The seminal history of Ireland’s most unusual century, thoroughly updated for the new millennium.
With its starting point the bloody creation of the Irish Free State in 1922, Ireland: A Social and Cultural History explores how Irish identity has shifted across eighty years of unprecedented change and violence. What was the legacy of De Valera and Sinn Fein – or of remaining neutral during the Second World War? What were the effects of the establishment of a formally recognised Republic of Ireland in 1949 and thus the continued status of Northern Ireland as part of Great Britain? How has the state of virtual civil war that has existed between Catholics and Protestants in Northern Ireland ever since altered the course of Irish history?
Terence Brown evokes all the turbulent (and often confusing) events of the last century and makes sense of them, showing with skill and wit just how Irish culture escaped from W B Yeats' backward-looking Celtic Twilight towards modernity. Ireland: A Social and Cultural History is a fascinating work of synthesis – and an unforgettable book.
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The post-Treaty period in Ireland has been an era of intense debate about the nature and future of Irish society and culture. A state born in violence and divided by bitter quarrels saw its salvation in the imposition of a remarkable degree of conformism and hyper-nationalism on the social, cultural and educational institutions it introduced. Those who refused to be ruled by the accepted orthodoxies, usually artists and authors, adopted the stance of social critics and were viewed with suspicion and distaste by their compatriots at the same time as their work won international acclaim.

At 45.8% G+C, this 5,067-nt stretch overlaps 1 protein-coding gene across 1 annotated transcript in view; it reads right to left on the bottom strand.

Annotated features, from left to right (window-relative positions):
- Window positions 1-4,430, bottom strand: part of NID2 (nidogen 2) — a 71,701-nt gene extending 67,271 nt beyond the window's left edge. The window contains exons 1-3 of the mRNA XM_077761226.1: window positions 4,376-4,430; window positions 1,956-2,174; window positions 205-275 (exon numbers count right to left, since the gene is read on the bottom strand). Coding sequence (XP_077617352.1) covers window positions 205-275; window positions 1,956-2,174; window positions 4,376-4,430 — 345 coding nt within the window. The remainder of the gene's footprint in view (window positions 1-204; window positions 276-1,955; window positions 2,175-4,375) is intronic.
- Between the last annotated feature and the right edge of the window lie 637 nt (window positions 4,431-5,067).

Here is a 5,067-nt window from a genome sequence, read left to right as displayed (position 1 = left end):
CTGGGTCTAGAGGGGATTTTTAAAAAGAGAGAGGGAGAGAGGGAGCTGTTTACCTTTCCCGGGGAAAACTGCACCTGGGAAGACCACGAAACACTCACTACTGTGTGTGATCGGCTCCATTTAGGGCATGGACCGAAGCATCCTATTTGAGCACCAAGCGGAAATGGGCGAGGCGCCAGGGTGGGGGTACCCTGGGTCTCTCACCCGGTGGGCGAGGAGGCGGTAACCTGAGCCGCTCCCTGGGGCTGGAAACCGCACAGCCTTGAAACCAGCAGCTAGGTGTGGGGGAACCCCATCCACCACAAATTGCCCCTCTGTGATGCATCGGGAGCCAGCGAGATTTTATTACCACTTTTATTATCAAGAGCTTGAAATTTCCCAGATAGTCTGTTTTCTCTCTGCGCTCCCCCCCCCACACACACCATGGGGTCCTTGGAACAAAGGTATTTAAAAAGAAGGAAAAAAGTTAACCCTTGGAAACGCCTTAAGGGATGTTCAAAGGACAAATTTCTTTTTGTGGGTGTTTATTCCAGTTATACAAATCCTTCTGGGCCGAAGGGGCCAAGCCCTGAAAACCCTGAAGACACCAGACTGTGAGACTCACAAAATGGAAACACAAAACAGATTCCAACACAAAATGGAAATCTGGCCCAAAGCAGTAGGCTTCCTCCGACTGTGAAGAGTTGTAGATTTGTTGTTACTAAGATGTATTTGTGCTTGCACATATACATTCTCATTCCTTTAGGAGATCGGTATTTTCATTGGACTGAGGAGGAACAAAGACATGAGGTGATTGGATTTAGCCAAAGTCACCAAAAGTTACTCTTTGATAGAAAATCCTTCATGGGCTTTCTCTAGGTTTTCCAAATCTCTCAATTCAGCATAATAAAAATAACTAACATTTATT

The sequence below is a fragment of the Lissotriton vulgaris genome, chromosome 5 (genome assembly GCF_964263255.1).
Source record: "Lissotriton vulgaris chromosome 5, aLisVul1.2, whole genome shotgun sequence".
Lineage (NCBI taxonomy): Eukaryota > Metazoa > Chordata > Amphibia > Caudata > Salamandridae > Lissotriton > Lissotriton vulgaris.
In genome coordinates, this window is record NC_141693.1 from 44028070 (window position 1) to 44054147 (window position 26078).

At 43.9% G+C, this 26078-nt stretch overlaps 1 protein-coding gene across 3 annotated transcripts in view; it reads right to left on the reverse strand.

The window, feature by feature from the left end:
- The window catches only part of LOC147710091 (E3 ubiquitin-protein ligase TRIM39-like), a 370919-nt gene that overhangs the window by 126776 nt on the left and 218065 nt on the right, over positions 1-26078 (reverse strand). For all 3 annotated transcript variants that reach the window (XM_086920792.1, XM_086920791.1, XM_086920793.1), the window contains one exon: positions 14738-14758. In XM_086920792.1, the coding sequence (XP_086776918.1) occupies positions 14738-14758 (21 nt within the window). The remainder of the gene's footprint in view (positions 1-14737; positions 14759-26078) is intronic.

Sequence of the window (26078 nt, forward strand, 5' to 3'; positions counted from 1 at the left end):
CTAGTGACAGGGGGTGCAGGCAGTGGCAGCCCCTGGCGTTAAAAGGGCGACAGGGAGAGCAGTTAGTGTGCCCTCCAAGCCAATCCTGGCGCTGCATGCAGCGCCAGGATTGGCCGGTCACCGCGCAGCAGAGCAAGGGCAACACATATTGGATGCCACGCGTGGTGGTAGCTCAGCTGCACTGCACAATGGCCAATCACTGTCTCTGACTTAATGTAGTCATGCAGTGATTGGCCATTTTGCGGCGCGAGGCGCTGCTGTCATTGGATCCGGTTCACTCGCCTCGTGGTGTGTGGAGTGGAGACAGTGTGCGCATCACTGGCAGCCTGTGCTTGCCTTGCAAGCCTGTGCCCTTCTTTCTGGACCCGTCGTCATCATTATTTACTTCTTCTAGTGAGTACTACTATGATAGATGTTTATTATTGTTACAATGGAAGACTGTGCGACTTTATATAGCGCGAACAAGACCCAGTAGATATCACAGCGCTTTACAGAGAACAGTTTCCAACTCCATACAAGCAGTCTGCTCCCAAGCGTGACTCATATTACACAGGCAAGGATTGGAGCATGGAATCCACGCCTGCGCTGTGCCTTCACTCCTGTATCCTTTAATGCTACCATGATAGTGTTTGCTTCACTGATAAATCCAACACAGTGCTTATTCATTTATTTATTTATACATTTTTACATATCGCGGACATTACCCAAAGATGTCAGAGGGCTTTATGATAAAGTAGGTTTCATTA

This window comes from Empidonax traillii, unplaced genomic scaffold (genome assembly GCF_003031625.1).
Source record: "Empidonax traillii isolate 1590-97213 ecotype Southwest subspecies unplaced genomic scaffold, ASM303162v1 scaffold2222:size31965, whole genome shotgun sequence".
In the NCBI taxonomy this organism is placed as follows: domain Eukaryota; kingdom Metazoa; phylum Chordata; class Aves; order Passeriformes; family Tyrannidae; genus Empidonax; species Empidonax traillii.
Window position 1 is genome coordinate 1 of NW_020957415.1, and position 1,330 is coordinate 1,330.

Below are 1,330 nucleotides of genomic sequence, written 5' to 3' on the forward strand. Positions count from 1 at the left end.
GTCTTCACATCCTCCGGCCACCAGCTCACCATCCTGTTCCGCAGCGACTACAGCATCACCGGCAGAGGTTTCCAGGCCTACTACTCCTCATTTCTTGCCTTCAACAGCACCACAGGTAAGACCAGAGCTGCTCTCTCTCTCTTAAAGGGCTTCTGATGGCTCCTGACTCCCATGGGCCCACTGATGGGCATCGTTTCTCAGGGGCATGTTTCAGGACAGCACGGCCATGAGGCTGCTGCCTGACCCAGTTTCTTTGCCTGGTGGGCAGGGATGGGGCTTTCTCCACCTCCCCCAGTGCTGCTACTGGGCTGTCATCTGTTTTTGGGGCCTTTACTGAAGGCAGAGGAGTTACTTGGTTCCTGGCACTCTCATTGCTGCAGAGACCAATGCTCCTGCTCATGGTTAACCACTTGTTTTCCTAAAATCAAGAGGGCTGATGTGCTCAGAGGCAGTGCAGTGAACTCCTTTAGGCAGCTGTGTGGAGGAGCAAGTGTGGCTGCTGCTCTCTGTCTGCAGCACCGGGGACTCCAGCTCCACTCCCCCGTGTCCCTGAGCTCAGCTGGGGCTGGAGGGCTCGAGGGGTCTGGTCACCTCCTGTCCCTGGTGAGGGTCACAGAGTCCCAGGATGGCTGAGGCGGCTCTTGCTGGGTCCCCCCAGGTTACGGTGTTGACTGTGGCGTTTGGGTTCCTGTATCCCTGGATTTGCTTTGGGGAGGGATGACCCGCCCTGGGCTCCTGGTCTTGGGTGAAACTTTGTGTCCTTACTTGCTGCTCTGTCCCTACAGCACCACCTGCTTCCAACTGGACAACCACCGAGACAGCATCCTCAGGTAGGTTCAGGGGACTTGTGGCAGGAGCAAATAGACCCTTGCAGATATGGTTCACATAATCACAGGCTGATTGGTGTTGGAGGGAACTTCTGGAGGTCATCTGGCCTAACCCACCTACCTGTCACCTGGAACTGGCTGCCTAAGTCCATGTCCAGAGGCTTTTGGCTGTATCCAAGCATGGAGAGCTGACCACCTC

Terence Brown traces the development of modern Ireland through a juxtaposition of key topics such as nationalism, industrialisation, religion, language revival and censorship with an assessment of the major literary and artistic advances achieved in this climate. This is an innovative and illuminating study of an emergent nation.
"A magnificent reference book as well as being a fine piece of history".
DUBLIN EVENING HERALD
"A valuable examination of the ways in which the citizens of the Republic have seen themselves since the Treaty of 1921".
"A splendidly documented book"
Terence Brown is Associate Professor of English and a Fellow of Trinity College, Dublin. He is the author of ‘Louis MacNiece: Sceptical Vision’, ‘Northern Voices: Poets from Ulster’ and ‘The Whole Protestant Community: The Making of a Historical Myth’, and the co-editor of ‘The Irish Short Story’.
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Book Description Fontana Press, 1985. Paperback. Book Condition: New. Bookseller Inventory # P110006860826
Book Description Fontana Press, 1985. Paperback. Book Condition: New. book. Bookseller Inventory # 6860826